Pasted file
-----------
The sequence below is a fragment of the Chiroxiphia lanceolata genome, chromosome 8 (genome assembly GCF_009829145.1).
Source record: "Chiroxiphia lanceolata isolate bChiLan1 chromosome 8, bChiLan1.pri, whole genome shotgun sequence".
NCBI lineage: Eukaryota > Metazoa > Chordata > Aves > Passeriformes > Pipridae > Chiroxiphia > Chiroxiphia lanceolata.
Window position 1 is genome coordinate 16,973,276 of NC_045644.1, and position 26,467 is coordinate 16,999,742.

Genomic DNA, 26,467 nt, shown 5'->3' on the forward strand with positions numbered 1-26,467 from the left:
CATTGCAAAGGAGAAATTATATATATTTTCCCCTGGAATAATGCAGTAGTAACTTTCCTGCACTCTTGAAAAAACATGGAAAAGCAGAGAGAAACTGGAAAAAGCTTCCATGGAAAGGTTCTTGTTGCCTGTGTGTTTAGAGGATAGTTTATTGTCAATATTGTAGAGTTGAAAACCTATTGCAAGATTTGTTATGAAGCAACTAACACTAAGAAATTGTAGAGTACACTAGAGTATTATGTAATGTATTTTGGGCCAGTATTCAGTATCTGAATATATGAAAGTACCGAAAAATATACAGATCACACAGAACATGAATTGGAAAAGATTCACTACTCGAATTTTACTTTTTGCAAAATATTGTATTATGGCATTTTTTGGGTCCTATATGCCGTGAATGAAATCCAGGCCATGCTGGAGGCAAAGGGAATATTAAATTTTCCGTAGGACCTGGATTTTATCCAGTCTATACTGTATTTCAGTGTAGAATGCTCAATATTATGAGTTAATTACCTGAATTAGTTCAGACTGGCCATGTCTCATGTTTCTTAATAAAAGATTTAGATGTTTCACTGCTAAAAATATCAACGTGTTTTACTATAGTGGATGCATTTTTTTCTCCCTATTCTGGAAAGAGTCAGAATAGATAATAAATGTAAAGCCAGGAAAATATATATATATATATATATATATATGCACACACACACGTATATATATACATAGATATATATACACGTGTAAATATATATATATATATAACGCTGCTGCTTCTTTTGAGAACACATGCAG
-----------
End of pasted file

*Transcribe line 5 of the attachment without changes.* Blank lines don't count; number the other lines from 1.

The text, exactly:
Genomic DNA, 26,467 nt, shown 5'->3' on the forward strand with positions numbered 1-26,467 from the left: